Condemned farm issue drags on at county and township level


By Elisabeth Waldon • Last Updated 11:29 am on Tuesday, April 09, 2013

From left, Montcalm County Sheriff’s Lt. Steve Russell, Montcalm County Building Department Director Scott Minard and Richland Township farmer Donald Beach attended Monday’s Montcalm County Law Enforcement & Courts Committee meeting to discuss Beach’s condemned property. — Daily News/Elisabeth Waldon

STANTON — A condemned farm that has Richland Township neighbors up in arms is in the process of being referred from the county back to the township … again.

The Montcalm County Law Enforcement & Courts Committee voted unanimously Monday to recommend the full board refer the issue back to township officials. The full board will vote on the recommendation at the next regular meeting on April 22.

The committee’s recommendation came after an emotional statement from Donald Beach, who owns the farm with his brother, Stanley Beach, at 6417 N. Crystal Road just south of M-46 in the Vestaburg area. Donald Beach’s statement was in response to his neighbors, Carolyn Tubbs and Mary Vusich, who voiced complaints about the farm at the March 25 commissioners meeting.

The Beach brothers took over their parents’ farm several decades ago. The 36-acre property fell into disarray over the years. Both the Montcalm County Building Department and the Mid-Michigan District Health Department condemned the property in June 2011. But the condemnation order didn’t keep the brothers away. Donald Beach has repeatedly been found living on the property and brought into 8th Judicial Circuit Court on those charges. He was ordered to move out of a travel trailer on the grounds by Nov. 1, 2012, but has not done so.

Donald Beach is retired from Hitachi in Edmore while Stanley Beach is retired from Electrolux in Greenville. The brothers say their only source of income is Social Security, plus the numerous cows which reside at the farm.

At the March 25 meeting, Tubbs, who has lived next door to the Beach family since 1951, told commissioners her property is “worthless” because of the farm next door and she would like to see the buildings “demolished.” She said the problems with the property date back to at least 1998 and her property taxes were recently lowered by $10,500 at her request because of the decreased value of the neighborhood.

Vusich added that Tubbs’ property “isn’t worth a plug nickel” and “from all appearances, the Beach brothers have made a total mockery of the county of Montcalm and township of Richland.”

Donald Beach had a few words of his own for Tubbs on Monday. He said Tubbs regularly goes outside and bangs on a pan with a large spoon to wake his cattle. He brought photographs of Tubbs’ fence for commissioners to view after Tubbs complained that Beach’s cows were ruining her fence.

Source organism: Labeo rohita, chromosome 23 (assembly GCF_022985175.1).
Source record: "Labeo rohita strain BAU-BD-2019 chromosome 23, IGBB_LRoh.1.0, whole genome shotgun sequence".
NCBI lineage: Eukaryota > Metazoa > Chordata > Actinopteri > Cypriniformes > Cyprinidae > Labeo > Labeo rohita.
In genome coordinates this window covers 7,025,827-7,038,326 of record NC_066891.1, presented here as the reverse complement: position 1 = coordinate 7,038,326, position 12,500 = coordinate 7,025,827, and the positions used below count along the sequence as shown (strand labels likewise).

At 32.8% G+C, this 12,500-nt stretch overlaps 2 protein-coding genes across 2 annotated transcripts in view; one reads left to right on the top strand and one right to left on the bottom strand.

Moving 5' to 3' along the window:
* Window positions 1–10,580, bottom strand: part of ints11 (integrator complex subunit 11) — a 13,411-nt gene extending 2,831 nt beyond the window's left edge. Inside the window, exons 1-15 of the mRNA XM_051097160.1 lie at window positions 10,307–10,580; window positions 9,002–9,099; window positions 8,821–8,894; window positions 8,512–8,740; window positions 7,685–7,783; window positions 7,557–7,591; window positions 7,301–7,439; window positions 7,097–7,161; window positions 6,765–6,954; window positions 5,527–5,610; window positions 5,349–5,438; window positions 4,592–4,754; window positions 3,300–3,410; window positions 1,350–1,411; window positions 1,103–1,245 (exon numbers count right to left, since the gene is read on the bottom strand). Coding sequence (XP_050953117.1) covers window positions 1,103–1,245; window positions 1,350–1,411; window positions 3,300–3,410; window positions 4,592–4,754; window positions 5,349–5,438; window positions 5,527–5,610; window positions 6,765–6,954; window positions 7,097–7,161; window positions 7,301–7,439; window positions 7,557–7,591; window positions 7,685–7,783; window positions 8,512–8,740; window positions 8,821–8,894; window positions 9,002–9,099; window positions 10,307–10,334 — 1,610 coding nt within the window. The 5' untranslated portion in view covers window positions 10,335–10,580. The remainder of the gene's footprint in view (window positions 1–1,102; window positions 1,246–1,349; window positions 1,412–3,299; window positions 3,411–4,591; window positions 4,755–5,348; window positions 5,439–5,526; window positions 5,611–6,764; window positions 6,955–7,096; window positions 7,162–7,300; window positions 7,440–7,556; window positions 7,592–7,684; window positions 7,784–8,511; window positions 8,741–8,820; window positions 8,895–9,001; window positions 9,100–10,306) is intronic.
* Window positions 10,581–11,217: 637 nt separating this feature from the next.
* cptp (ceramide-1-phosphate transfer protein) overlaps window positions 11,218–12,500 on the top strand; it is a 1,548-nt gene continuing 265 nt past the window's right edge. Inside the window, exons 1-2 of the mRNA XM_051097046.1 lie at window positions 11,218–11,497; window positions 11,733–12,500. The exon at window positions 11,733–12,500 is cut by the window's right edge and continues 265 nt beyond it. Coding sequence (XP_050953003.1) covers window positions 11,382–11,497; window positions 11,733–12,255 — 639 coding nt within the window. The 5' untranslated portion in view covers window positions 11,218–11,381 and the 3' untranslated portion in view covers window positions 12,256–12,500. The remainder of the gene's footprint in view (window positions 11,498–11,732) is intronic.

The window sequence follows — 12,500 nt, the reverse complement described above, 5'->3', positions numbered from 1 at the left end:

“My cows are doing well,” Beach said. “Every time I start working on the house, Ms. Tubbs calls the police. I’ve been dragged into court numerous times. I’ve spent thousands of dollars fighting this. Attorneys are expensive. My power was turned off on Sept. 7, 2011. It got awful cold nights. I got a travel trailer and then I’m told I can live in that either.

“I just want to be left alone and live in peace,” he said. “I have lived here all my life, all but two years in the service. I was a wounded veteran.”

Montcalm County Building Department Director Scott Minard was also present Monday to help discuss the ongoing issue. He said while something “definitely” has to be done, he thinks the township should be responsible, not the county. However, he noted that township officials have told them they don’t want to spend the money.

“That’s how it’s been with all the other townships,” Minard said. “My major concern has always been if the county gets into this, we aren’t just doing one township, we’re doing 20 townships. We’re opening a whole can of worms. There’s absolutely no way the county could afford to get into something like this.”

Montcalm County Controller-Administrator Chris Hyzer agreed that the county does not have a history of tearing down condemned properties.

“We have not really torn down any houses within the county,” Hyzer said. “It’s usually done by the township itself. At times, the county has helped the township with the process of the law, but we have never torn anything down and put it on the tax roll itself.”

Richland Township officials have previously tried to get the county government involved, but to no avail. In September 2012, Richland Township Supervisor Dennis Wright asked commissioners to tear down Beach’s house and put the cost on the tax bill. However, commissioners chose to place Wright’s written request on file and took no further action, noting that township officials could tear down the building themselves if they wanted.

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